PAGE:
Proposed bipartisan legislation aims to clarify the crypto regulatory landscape | JD

Senators Kirsten Gillibrand (D-NY) and Cynthia Lummis (R- WY) introduced new proposed legislation on June 7, 2022, which would classify the vast majority of digital assets as commodities, and empower the Commodities Futures Trading Commission (CFTC) to regulate most of the crypto industry.1 The bipartisan bill, titled the “Responsible Financial Innovation Act,” aims to “incorporat[e] digital assets into the American financial system.”2

The legislation would ignite a significant shift in how crypto assets are regulated by oversight agencies, shifting the majority of crypto products out of the purview of the Securities and Exchange Commission (SEC), and into that of the CFTC, which would have exclusive spot market jurisdiction over all fungible digital assets that are not securities. However, those assets that entitle holders to investment privileges, like financial interests, dividends, and liquidation rights, will still be treated as securities and subject to scrutiny by the SEC. The bill also introduces a set of definitions for terms and phrases common to the fast evolving crypto industry, and includes provisions that account for taxation of digital assets, securities and commodities innovation, consumer protection, payments and banking innovation, and interagency coordination.

Critics of the legislation are reportedly concerned that the bill will not, in fact, tame the crypto market. Instead, they say, oversight by the CFTC will result in a loss of control of the crypto industry, as they argue the CFTC is underfunded and ill-equipped to regulate the complex and rapidly-changing sector. The bill is also in tension with the SEC’s increasingly active role in pursuing enforcement in this sector,3 which has included recently rebranding its Cyber Unit to the “Crypto Assets and Cyber Unit” and nearly doubling the unit in size.4 Despite SEC Chair Gary Gensler’s stated view that most crypto tokens are investment contracts under the Howey test, the sponsors of the bill assert instead that most digital assets are much more similar to commodities than securities.

The bill attempts to address the issue of CFTC underfunding by allowing the CFTC to assess a fee on the companies it oversees. Further, the bill seems to recognize that the CFTC has already been actively working to increase regulation and enforcement in the industry. For example, on June 2, 2022, the CFTC brought suit against the Winklevoss twins’ Gemini Trust Company (Gemini), a digital asset trading platform.5 Gemini is accused of misleading the Commission regarding its evaluation of a proposed bitcoin futures product. According to the complaint, Gemini made false or misleading statements of material facts, or omitted to state material facts, involving the bitcoin futures contract’s vulnerability to manipulation.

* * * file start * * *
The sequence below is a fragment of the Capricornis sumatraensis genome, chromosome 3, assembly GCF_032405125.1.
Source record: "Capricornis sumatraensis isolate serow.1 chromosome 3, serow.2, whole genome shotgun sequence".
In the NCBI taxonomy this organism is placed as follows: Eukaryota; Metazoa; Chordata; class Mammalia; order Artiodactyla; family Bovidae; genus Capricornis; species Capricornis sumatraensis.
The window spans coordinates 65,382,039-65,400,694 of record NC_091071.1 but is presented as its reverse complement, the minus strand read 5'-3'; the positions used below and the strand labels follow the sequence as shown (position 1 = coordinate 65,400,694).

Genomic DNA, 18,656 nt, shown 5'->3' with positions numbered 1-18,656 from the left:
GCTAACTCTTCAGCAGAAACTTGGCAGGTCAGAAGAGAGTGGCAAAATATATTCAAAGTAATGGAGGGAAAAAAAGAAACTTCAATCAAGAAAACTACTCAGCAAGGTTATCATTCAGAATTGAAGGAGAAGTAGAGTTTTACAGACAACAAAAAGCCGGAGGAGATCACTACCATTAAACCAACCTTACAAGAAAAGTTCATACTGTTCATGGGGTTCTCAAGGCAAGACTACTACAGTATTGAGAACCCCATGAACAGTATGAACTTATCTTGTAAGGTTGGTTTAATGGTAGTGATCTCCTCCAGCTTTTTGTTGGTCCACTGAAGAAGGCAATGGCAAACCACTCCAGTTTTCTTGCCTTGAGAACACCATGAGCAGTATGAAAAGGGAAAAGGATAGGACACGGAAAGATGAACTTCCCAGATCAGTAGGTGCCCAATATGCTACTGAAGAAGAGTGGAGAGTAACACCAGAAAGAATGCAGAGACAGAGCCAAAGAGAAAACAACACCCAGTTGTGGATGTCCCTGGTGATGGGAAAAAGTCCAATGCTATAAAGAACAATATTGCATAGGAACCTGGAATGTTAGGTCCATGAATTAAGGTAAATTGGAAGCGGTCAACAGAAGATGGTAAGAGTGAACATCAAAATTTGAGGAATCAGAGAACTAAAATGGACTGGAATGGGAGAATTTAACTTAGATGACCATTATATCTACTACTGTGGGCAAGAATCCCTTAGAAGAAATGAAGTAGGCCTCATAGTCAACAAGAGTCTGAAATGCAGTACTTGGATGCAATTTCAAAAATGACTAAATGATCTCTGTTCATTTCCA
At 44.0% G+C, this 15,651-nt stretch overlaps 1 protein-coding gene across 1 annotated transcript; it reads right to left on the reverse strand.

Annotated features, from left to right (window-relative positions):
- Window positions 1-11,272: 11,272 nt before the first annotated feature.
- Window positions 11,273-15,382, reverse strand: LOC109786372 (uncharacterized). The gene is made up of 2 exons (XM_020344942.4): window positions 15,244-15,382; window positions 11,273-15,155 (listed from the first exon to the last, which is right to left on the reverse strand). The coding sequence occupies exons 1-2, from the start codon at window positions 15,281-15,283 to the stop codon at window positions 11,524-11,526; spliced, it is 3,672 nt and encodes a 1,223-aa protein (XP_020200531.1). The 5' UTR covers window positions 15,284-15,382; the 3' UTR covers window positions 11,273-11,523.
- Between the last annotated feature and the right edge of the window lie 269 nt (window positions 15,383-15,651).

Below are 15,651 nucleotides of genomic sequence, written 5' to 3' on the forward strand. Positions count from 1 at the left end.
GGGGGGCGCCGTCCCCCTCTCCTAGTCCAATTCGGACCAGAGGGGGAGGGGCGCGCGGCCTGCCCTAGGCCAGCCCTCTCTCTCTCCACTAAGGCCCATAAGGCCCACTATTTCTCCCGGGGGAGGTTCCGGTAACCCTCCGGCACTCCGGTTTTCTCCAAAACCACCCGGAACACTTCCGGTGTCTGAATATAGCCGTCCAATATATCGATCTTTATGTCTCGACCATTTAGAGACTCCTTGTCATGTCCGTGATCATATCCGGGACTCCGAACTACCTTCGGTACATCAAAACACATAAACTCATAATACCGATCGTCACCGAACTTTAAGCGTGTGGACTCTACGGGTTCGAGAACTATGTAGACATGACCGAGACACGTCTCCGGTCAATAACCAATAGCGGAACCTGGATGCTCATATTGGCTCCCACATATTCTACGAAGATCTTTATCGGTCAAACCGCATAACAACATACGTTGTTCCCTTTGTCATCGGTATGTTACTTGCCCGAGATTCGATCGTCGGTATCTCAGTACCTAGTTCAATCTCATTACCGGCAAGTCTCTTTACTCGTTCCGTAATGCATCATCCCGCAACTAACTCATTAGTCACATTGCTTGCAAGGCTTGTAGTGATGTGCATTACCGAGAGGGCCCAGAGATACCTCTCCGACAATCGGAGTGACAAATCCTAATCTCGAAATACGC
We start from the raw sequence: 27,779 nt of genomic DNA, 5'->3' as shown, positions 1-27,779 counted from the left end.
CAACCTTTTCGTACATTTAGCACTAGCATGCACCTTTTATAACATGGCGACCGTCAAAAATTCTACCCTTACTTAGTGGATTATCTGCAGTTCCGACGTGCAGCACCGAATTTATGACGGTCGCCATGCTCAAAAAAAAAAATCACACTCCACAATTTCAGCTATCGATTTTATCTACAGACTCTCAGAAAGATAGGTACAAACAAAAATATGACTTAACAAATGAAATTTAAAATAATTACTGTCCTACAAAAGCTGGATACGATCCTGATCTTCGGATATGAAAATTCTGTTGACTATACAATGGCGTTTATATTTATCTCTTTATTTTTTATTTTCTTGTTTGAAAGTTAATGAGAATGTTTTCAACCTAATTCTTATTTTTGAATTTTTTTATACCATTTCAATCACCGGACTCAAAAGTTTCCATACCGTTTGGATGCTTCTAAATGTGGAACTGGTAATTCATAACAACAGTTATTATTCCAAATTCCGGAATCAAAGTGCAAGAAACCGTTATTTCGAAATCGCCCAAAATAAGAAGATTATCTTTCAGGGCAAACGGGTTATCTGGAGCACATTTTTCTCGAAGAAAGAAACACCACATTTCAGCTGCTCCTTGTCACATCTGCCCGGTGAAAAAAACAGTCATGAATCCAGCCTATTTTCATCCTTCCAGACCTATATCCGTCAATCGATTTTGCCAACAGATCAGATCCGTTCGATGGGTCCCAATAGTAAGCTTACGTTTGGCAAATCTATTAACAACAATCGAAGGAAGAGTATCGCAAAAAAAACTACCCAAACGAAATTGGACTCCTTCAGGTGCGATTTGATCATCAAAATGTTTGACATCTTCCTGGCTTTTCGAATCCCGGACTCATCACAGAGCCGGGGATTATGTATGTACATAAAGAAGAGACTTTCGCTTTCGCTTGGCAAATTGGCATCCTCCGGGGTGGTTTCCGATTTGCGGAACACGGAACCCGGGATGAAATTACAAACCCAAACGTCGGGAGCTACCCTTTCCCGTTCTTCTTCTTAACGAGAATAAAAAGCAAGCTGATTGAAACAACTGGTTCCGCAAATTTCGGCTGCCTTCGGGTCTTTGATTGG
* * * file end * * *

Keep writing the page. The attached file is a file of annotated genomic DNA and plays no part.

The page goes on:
Proponents of the bill argue that it would provide helpful regulatory clarity, as it would allow token issuers to know with certainty prior to product launch whether the SEC or CFTC will be the primary regulator of their product and platform based on the purpose of the asset and the rights or powers it conveys to consumers. Others celebrate the bill’s proposed tax provisions, including an exemption from gross income for gains of up to $200 on cryptocurrency used to buy goods or services. This would make it easier to, for instance, buy a cup of coffee with Bitcoin, as the provision would allay any worry about paying capital gains taxes in connection with the purchase. Moreover, the bill seeks to clarify that miners, node operators and other crypto-transaction participants will not be considered “brokers” subject to certain tax reporting requirements, which was a question left open by the passage of the Infrastructure Investment and Jobs Act of 2021.

The bill also seeks to increase uniformity of state money transmission laws relating to digital assets and provides for the CFTC, SEC, and the crypto industry to work together to create a proposal for a self-regulatory organization for digital asset markets—similar to the Financial Industry Regulatory Authority for broker-dealers. The legislation further encourages interagency cooperation to address Environmental, Social, and Governance (ESG) concerns arising in the industry. It directs the CFTC and the SEC to work with Treasury and the National Institute of Standards and Technology (NIST) to develop guidance relating to cybersecurity for digital asset intermediaries in an attempt to curb sanctions avoidance, money laundering, and terrorist financing. It also encourages the development of rules around appropriate cybersecurity standards, threat identification and mitigation, security operations, auditing and penetration testing. The focus on ESG extends the impact of the bill to reach the Federal Energy Regulatory Commission (FERC), which is charged with analyzing and reporting on energy consumption tied to the digital assets industry. This focus on the potential environmental impact of virtual currency mining highlights the concerns of some members of Congress around reconciling technological progress with the protection and longevity of the environment and its resources.

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The introduction of the bipartisan bill is an indication that at least certain members of Congress acknowledge the long term potential for cryptocurrency and digital assets, and recognize a need for increased, comprehensive regulation around the volatile industry. Companies operating in the crypto space should continue to monitor enforcement actions and the evolving regulatory environment.

1 Lummis- Gillibrand Responsible Financial Innovation Act of 2022, S. 4356 117th Cong. § 2 (2022).

5 Commodity Futures Trading Commission v. Gemini Trust Company, LLC. No. 1:22-cv-04563. (S.D.N.Y. June 02, 2022).

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